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Characterizing the B-Cell and Humoral Response in Tertiary Lymphoid Organs in Kidney Allografts

Research output: Contribution to journalArticle

Original languageEnglish
Pages (from-to)330-338
Number of pages9
JournalExperimental and clinical transplantation : official journal of the Middle East Society for Organ Transplantation
Volume17
Issue number3
Early online date1 Jun 2019
DOIs
Publication statusPublished - 1 Jun 2019

King's Authors

Abstract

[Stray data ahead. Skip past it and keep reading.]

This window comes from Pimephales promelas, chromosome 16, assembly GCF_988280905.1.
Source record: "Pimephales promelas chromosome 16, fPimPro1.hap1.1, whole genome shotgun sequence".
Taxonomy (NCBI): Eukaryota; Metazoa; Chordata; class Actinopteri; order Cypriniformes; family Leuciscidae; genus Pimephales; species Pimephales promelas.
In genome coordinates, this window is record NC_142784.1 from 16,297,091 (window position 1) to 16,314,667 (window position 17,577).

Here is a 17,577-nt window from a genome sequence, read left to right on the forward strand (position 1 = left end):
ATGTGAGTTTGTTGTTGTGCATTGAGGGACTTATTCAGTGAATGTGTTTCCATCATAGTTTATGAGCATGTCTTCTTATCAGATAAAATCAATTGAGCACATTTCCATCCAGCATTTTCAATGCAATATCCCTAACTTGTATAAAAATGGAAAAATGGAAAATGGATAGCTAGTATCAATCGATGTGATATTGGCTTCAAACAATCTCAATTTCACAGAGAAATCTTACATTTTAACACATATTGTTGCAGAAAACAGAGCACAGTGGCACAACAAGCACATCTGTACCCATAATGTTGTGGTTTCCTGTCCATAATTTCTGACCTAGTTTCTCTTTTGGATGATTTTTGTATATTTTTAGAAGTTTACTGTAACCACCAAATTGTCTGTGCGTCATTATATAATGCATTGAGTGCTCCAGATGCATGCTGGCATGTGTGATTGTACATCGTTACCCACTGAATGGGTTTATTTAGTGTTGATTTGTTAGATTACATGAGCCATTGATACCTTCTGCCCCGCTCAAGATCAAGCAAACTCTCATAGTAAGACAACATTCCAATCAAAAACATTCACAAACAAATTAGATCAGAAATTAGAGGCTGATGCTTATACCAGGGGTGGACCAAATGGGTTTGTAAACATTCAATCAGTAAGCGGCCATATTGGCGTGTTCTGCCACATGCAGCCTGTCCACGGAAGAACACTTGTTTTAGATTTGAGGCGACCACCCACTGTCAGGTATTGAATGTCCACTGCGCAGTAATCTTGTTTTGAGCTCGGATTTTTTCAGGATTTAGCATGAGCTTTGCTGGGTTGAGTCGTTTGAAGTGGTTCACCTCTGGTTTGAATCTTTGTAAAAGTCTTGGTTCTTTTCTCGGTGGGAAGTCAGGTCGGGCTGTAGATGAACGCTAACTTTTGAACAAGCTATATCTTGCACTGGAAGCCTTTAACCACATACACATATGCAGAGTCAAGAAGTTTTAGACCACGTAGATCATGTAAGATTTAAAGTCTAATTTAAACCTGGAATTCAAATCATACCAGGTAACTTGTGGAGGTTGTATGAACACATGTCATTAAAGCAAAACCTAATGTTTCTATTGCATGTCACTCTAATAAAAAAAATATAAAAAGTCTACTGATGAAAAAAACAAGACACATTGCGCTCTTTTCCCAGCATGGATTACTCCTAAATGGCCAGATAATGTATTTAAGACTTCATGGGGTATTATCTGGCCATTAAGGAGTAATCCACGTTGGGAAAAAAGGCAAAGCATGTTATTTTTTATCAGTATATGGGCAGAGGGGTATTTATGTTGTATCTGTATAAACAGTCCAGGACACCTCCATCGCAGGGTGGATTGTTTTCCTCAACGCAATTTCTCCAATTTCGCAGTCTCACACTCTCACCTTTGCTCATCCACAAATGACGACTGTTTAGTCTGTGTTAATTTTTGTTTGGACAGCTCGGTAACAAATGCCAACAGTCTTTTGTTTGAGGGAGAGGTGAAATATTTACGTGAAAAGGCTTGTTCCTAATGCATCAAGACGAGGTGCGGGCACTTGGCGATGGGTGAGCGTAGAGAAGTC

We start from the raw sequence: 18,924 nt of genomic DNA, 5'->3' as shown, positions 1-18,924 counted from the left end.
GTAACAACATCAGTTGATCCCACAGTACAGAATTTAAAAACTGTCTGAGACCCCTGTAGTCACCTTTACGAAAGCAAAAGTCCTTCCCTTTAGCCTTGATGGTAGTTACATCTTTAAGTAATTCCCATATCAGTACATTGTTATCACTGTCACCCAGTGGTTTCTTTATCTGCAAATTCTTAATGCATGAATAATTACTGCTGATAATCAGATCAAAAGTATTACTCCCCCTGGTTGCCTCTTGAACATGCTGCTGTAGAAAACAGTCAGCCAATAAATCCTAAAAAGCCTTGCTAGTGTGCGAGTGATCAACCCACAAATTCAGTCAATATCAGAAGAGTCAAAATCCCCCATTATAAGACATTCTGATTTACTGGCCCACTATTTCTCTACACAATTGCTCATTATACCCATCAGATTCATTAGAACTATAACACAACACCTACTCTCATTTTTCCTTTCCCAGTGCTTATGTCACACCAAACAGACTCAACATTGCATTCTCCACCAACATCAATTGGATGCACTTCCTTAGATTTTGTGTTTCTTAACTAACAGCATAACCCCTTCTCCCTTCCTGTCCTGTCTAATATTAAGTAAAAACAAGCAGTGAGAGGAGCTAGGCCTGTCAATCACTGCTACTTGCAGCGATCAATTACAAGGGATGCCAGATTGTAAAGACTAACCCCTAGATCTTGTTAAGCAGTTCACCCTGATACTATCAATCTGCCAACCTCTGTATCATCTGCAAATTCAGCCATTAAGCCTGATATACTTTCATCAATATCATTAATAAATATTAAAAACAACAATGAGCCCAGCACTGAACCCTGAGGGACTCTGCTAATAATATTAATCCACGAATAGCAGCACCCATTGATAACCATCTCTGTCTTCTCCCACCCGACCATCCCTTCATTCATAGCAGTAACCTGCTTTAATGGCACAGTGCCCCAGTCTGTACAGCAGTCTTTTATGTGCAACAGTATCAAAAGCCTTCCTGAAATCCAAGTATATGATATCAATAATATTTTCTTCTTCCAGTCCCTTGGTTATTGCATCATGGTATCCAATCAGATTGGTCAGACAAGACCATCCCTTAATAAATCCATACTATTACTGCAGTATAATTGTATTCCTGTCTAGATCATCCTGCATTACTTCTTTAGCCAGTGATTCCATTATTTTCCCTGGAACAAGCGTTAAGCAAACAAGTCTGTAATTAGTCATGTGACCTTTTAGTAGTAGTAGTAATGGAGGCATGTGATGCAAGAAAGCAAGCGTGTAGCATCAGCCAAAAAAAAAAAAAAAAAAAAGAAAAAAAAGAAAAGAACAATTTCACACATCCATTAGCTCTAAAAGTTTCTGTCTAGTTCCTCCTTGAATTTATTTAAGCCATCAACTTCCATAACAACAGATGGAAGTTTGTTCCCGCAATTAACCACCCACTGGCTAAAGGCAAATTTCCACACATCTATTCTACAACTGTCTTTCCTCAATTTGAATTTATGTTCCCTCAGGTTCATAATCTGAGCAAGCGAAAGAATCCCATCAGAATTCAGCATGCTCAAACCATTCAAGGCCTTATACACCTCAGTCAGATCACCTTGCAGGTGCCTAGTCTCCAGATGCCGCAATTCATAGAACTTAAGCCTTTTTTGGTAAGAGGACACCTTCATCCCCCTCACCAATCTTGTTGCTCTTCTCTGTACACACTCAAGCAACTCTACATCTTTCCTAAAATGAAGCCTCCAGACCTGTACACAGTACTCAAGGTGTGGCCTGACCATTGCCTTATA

OBJECTIVES: Tertiary lymphoid organs are formed at sites of chronic inflammation and are thought to contribute to the immune response. Here, we aimed to characterize the structure and function of tertiary lymphoid organs in a model of murine kidney allotransplant to understand their role in alloimmunity. MATERIALS AND METHODS: We transplanted 4 C57BL/6 mouse kidneys (isograft group) and 17 DBA/2 mouse kidneys into C57BL/6 mouse recipients. Three DBA/2-to-C57BL/6 transplant mice that rejected their grafts acutely (before 10 days posttransplant) were excluded from the study. The 14 surviving DAB2 grafts were retrieved at day 45 posttransplant and evaluated histologically. The presence of antibody-secreting cells and circulating levels of donor-specific antibodies were also evaluated. RESULTS: We found that tertiary lymphoid organs can be associated with a beneficial response in a kidney allotransplant model. Characterization of B-cell subsets within tertiary lymphoid organs in mouse kidney allografts revealed naive, plasma, and memory B cells, which were mostly grouped within or in close proximity of tertiary lymphoid organs. Staining for intracellular immunoglobulin G showed that many of the B cells within tertiary lymphoid organs were capable of producing antibodies. Although allospecific antibodies were found in the serum of recipient mice and were deposited in the transplanted kidneys, graft function was not affected in this model. CONCLUSIONS: B cells within tertiary lymphoid organs are functional and contribute to the humoral arm of the alloresponse. However, tertiary lymphoid organs are not necessarily associated with graft rejection, suggesting that protective mechanisms are at play.

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